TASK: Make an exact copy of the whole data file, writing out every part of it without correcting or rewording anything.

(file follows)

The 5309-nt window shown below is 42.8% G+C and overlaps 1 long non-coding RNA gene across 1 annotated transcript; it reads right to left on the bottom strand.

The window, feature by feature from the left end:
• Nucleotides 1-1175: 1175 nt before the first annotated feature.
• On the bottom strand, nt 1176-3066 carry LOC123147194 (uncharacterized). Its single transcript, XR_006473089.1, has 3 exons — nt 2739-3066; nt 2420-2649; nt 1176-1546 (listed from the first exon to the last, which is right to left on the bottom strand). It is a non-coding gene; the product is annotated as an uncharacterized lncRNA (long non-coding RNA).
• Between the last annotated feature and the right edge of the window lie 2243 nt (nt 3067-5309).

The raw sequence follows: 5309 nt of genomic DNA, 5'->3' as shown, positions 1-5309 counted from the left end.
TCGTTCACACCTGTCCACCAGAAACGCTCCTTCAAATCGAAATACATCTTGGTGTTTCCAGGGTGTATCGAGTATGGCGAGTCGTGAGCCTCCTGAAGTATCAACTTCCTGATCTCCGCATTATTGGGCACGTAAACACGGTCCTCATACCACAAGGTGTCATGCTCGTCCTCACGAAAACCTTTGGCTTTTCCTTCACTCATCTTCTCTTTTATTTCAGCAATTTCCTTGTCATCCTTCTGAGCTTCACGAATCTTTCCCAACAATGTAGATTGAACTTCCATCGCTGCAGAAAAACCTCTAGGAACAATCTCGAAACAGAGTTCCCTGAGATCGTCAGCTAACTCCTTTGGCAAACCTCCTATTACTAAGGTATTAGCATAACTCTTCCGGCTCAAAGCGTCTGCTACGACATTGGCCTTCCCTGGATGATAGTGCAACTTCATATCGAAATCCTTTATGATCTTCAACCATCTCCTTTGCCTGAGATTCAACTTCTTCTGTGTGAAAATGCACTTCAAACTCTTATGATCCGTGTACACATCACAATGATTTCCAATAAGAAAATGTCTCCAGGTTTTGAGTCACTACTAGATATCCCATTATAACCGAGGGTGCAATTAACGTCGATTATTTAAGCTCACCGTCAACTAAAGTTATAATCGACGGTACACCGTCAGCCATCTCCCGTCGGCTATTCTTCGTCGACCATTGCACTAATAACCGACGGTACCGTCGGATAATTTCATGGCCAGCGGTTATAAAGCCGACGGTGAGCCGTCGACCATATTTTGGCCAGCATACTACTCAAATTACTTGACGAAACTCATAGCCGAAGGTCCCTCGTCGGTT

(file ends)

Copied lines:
The 5309-nt window shown below is 42.8% G+C and overlaps 1 long non-coding RNA gene across 1 annotated transcript; it reads right to left on the bottom strand.

The window, feature by feature from the left end:
• Nucleotides 1-1175: 1175 nt before the first annotated feature.
• On the bottom strand, nt 1176-3066 carry LOC123147194 (uncharacterized). Its single transcript, XR_006473089.1, has 3 exons — nt 2739-3066; nt 2420-2649; nt 1176-1546 (listed from the first exon to the last, which is right to left on the bottom strand). It is a non-coding gene; the product is annotated as an uncharacterized lncRNA (long non-coding RNA).
• Between the last annotated feature and the right edge of the window lie 2243 nt (nt 3067-5309).

The raw sequence follows: 5309 nt of genomic DNA, 5'->3' as shown, positions 1-5309 counted from the left end.
TCGTTCACACCTGTCCACCAGAAACGCTCCTTCAAATCGAAATACATCTTGGTGTTTCCAGGGTGTATCGAGTATGGCGAGTCGTGAGCCTCCTGAAGTATCAACTTCCTGATCTCCGCATTATTGGGCACGTAAACACGGTCCTCATACCACAAGGTGTCATGCTCGTCCTCACGAAAACCTTTGGCTTTTCCTTCACTCATCTTCTCTTTTATTTCAGCAATTTCCTTGTCATCCTTCTGAGCTTCACGAATCTTTCCCAACAATGTAGATTGAACTTCCATCGCTGCAGAAAAACCTCTAGGAACAATCTCGAAACAGAGTTCCCTGAGATCGTCAGCTAACTCCTTTGGCAAACCTCCTATTACTAAGGTATTAGCATAACTCTTCCGGCTCAAAGCGTCTGCTACGACATTGGCCTTCCCTGGATGATAGTGCAACTTCATATCGAAATCCTTTATGATCTTCAACCATCTCCTTTGCCTGAGATTCAACTTCTTCTGTGTGAAAATGCACTTCAAACTCTTATGATCCGTGTACACATCACAATGATTTCCAATAAGAAAATGTCTCCAGGTTTTGAGTCACTACTAGATATCCCATTATAACCGAGGGTGCAATTAACGTCGATTATTTAAGCTCACCGTCAACTAAAGTTATAATCGACGGTACACCGTCAGCCATCTCCCGTCGGCTATTCTTCGTCGACCATTGCACTAATAACCGACGGTACCGTCGGATAATTTCATGGCCAGCGGTTATAAAGCCGACGGTGAGCCGTCGACCATATTTTGGCCAGCATACTACTCAAATTACTTGACGAAACTCATAGCCGAAGGTCCCTCGTCGGTT